I think there's something to this, esp. trying to be J Crew (I remember when Crew came out in its "current" incarnation.  Mail order catalogs.  A few preppies I knew who literally wore the old proverbial hand-me-down Brooks gear at school found it post-school from their younger siblings and it was kind of in the same vein as other prep wear but "hipper" if you can describe it as such in this post-post-ironic days.  It injected some whimsey and color to the ol' Curriculum if you will (not that the Curriculum itself didn't have that built it).

I would gently disagree with the name recognition assertion above.  Or I'd tweak it.  Sometimes it's important to step out of the forums.  Press has name rec. but it's always been relatively small.  It's just that that culture that supported it is dying off.  And all the assumptions and all the shared history between generations is fractured.  Maybe it's being picked up by the forums (not a bad thing at all!)  But that whole way of life is dying out.  It wasn't an "elite club" necessarily but it was a club all the same.  And the password to enter was the knowledge.  And that knowledge was important.  Little signals and whatnot.  But I'm not sure those younger people (in that whole DC/NY/Boston nexus - i.e. what would have been the Ivy base) care about that as much anymore.

Speaking of culture and dying off.  Maybe I'm wrong, but another thing.   I think in the case of Brooks, with the huge expansion of stores.  Either into malls or whatever (and the eclipse of regional shops -- sort of whatever the "Andover Shop" of Cleveland or Pittsburgh would have been).  Those places are dying off.  And it used to be that if you wanted to go to Brooks, you had to go to a larger, "capital" city.  And there weren't many of them.   Hell, even take New York.  It's difficult today to imagine having the continuity of salesmen at those places.  Who can afford today to live in NYC as a Brooks salesman at Madison.  Esp. if he's starting out in his 20's and he wants to make a career of it.  So Brooks came to those regional centers and they can't be the same Brooks and make it there.  They've got to expand, to democratize taste.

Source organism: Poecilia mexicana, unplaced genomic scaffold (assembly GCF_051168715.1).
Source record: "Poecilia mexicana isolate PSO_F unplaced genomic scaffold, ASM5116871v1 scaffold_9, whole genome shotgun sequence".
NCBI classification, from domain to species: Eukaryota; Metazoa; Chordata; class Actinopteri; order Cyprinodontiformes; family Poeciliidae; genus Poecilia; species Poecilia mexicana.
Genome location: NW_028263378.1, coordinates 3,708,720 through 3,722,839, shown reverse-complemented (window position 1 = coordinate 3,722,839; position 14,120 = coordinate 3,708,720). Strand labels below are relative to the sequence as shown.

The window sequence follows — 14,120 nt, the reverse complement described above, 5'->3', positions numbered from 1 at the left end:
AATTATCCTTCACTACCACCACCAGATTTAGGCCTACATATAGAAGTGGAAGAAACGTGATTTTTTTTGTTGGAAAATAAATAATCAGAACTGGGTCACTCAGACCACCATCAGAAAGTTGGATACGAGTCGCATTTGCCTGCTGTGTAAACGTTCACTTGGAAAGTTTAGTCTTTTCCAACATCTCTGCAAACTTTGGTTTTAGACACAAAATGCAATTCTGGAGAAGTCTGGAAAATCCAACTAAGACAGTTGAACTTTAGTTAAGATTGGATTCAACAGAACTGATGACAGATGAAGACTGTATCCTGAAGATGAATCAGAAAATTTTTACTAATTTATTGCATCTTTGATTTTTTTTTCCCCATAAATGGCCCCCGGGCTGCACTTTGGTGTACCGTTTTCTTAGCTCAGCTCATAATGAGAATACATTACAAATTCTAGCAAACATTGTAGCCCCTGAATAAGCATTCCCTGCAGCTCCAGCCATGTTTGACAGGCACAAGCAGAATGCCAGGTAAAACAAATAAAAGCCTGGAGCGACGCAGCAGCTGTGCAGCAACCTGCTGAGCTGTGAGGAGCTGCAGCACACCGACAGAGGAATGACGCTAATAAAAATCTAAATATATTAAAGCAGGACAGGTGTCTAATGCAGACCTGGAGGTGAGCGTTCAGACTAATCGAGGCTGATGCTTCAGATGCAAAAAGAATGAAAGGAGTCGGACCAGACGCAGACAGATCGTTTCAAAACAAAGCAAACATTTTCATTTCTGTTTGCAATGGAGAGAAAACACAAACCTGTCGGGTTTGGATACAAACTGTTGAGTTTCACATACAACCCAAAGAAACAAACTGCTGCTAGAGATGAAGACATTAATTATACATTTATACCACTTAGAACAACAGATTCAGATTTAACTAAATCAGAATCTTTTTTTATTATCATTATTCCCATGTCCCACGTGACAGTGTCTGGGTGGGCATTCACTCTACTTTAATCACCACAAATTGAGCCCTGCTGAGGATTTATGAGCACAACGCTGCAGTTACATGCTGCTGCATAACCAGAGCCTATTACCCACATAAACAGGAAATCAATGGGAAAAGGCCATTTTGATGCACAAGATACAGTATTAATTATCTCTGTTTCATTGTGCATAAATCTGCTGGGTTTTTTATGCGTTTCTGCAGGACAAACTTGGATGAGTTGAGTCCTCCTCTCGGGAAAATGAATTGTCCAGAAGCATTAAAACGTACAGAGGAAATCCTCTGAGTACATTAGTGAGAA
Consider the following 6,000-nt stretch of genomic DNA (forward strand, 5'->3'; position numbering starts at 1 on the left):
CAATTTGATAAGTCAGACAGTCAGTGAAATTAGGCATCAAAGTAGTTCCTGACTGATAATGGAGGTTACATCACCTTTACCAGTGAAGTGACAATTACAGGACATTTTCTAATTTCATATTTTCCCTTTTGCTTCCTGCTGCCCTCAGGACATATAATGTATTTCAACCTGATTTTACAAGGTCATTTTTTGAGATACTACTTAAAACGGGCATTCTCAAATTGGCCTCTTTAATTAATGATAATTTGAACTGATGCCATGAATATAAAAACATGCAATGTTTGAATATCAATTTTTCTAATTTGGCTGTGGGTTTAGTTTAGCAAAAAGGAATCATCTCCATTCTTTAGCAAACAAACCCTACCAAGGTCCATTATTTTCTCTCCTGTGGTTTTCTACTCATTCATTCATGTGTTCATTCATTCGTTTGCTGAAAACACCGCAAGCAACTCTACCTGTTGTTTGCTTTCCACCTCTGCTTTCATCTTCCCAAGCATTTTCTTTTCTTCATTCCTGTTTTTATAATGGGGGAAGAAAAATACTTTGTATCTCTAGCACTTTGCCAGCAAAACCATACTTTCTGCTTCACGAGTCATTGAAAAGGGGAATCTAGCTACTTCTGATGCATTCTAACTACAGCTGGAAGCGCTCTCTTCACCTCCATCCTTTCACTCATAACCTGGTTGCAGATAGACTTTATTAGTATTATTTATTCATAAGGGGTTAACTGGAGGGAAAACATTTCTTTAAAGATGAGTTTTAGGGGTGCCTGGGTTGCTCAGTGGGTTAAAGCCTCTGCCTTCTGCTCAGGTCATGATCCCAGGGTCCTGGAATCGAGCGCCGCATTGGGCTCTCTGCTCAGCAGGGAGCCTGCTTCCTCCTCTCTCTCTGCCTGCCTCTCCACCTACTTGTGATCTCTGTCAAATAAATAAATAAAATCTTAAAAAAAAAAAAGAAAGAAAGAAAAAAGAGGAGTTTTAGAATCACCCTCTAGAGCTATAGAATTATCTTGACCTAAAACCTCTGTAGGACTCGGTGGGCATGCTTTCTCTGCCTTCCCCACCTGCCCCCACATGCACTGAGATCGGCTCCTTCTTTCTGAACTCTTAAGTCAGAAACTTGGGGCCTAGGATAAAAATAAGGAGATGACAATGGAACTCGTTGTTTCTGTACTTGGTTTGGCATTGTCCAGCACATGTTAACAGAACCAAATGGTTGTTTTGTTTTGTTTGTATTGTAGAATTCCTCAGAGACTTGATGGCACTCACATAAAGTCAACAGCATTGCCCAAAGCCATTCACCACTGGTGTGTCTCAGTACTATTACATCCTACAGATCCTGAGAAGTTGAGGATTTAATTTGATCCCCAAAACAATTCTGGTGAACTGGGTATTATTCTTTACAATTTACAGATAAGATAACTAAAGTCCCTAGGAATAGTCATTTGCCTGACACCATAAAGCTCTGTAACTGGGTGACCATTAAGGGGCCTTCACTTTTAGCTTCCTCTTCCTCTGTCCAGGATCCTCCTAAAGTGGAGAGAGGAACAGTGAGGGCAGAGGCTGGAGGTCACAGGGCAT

As much as today's Brooks makes me despair, the Brooks of 2017 seems like it's related to the Brooks of the 90s, 80s, 70s, etc... If J. Press keeps down this road I'll have to start thinking of them like Abercrombie & Fitch - related to the glorious past purely in name.

Hell, it could be worse.  I was thinking back in the 90's how Brooks wasn't Brooks.  I can't tell you how many times I heard that phrase uttered in conversation then.


""This is probably the last Deb season...because of the stock market, the economy, Everything..." - W. Stillman.

 

#18 2017-10-18 08:40:43

Berkeley_Breathes
Moderator
From: Rick's Cafe Americain
Posts: 1348

Re: J.Press Website

"Esp. if he's starting out in his 20's and he wants to make a career of it." - I want to respond to a lot more in your posts later, Horace, because you're dissecting all of this excellently - but this caught my eye... No point in making  career of it now. Back then it was worthwhile because you were a guru, as a "salesman" you had the knowledge you mention, you held the keys, you built a consistent customer base and you got love and respect because of what you were able to do for them. Now there are many, many fewer things for a salesman to do at Brooks or a Brooks-like institution, because a) there isn't a whole lot more you can do at 99% of Brooks stores that the customer couldn't do themselves by just going to the website, and b) because of culture change, people don't know the knowledge and seek it out or want it anyway (as you say). It's the same with many different industries, I think, and you're right that the problem is especially bad outside of major cities. Not just men's shops but wine shops, auto shops, etc... It ties into a larger shift in craftmanship as something to aspire to, and then the availability of products that you can be a craftsman of. There are less old-style skilled mechanics now because cars are all computers now - you can argue the same for Brooks Brothers.

Edit: c is not the letter that comes after a. I'm still working on this whole alphabet thing...


Bertie: "What do ties matter, Jeeves, at a time like this?"
Jeeves: "There is no time, sir, at which ties do not matter."

Blog: https://rehearsingtheblues.blogspot.com/

 

#19 2017-10-18 12:53:03

Coolidge
Member
Posts: 1192

Re: J.Press Website